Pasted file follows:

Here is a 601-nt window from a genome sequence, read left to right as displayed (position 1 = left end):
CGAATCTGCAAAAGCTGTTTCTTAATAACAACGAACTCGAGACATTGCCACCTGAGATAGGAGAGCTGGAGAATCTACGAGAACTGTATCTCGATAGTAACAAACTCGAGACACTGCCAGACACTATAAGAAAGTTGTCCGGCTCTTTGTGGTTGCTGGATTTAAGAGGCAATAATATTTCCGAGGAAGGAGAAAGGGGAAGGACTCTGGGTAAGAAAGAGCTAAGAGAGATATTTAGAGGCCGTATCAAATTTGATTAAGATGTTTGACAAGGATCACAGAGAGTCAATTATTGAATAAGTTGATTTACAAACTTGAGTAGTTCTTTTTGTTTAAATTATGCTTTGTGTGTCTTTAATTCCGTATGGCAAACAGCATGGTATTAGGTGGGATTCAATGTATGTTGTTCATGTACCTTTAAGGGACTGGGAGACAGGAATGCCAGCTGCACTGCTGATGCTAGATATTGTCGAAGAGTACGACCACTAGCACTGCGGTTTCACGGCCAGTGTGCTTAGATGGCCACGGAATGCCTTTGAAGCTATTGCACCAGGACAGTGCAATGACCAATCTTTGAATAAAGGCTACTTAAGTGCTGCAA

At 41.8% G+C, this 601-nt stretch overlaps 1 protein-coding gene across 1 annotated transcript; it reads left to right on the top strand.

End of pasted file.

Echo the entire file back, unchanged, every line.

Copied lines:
Here is a 601-nt window from a genome sequence, read left to right as displayed (position 1 = left end):
CGAATCTGCAAAAGCTGTTTCTTAATAACAACGAACTCGAGACATTGCCACCTGAGATAGGAGAGCTGGAGAATCTACGAGAACTGTATCTCGATAGTAACAAACTCGAGACACTGCCAGACACTATAAGAAAGTTGTCCGGCTCTTTGTGGTTGCTGGATTTAAGAGGCAATAATATTTCCGAGGAAGGAGAAAGGGGAAGGACTCTGGGTAAGAAAGAGCTAAGAGAGATATTTAGAGGCCGTATCAAATTTGATTAAGATGTTTGACAAGGATCACAGAGAGTCAATTATTGAATAAGTTGATTTACAAACTTGAGTAGTTCTTTTTGTTTAAATTATGCTTTGTGTGTCTTTAATTCCGTATGGCAAACAGCATGGTATTAGGTGGGATTCAATGTATGTTGTTCATGTACCTTTAAGGGACTGGGAGACAGGAATGCCAGCTGCACTGCTGATGCTAGATATTGTCGAAGAGTACGACCACTAGCACTGCGGTTTCACGGCCAGTGTGCTTAGATGGCCACGGAATGCCTTTGAAGCTATTGCACCAGGACAGTGCAATGACCAATCTTTGAATAAAGGCTACTTAAGTGCTGCAA

At 41.8% G+C, this 601-nt stretch overlaps 1 protein-coding gene across 1 annotated transcript; it reads left to right on the top strand.